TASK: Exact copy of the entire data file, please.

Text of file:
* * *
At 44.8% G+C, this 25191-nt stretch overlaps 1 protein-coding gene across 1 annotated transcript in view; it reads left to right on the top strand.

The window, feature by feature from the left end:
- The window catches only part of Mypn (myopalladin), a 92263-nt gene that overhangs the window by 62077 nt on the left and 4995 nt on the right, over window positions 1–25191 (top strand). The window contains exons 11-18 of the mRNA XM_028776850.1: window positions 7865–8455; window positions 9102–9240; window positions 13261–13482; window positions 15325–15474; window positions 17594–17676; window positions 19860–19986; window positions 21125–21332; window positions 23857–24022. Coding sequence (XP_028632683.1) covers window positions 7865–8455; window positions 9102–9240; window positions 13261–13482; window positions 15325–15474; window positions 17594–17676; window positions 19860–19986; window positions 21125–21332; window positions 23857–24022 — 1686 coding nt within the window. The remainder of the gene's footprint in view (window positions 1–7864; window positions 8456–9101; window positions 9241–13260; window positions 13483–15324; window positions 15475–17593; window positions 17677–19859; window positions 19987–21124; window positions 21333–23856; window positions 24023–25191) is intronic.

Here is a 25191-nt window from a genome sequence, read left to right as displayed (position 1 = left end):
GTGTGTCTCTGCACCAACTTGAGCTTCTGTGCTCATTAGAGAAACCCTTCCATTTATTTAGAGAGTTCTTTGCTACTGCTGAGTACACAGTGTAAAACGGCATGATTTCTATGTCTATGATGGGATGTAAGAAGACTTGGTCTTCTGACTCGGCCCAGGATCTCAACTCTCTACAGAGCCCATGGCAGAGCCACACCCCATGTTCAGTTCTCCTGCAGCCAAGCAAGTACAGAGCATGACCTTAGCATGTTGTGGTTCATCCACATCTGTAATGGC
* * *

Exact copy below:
At 44.8% G+C, this 25191-nt stretch overlaps 1 protein-coding gene across 1 annotated transcript in view; it reads left to right on the top strand.

The window, feature by feature from the left end:
- The window catches only part of Mypn (myopalladin), a 92263-nt gene that overhangs the window by 62077 nt on the left and 4995 nt on the right, over window positions 1–25191 (top strand). The window contains exons 11-18 of the mRNA XM_028776850.1: window positions 7865–8455; window positions 9102–9240; window positions 13261–13482; window positions 15325–15474; window positions 17594–17676; window positions 19860–19986; window positions 21125–21332; window positions 23857–24022. Coding sequence (XP_028632683.1) covers window positions 7865–8455; window positions 9102–9240; window positions 13261–13482; window positions 15325–15474; window positions 17594–17676; window positions 19860–19986; window positions 21125–21332; window positions 23857–24022 — 1686 coding nt within the window. The remainder of the gene's footprint in view (window positions 1–7864; window positions 8456–9101; window positions 9241–13260; window positions 13483–15324; window positions 15475–17593; window positions 17677–19859; window positions 19987–21124; window positions 21333–23856; window positions 24023–25191) is intronic.

Here is a 25191-nt window from a genome sequence, read left to right as displayed (position 1 = left end):
GTGTGTCTCTGCACCAACTTGAGCTTCTGTGCTCATTAGAGAAACCCTTCCATTTATTTAGAGAGTTCTTTGCTACTGCTGAGTACACAGTGTAAAACGGCATGATTTCTATGTCTATGATGGGATGTAAGAAGACTTGGTCTTCTGACTCGGCCCAGGATCTCAACTCTCTACAGAGCCCATGGCAGAGCCACACCCCATGTTCAGTTCTCCTGCAGCCAAGCAAGTACAGAGCATGACCTTAGCATGTTGTGGTTCATCCACATCTGTAATGGC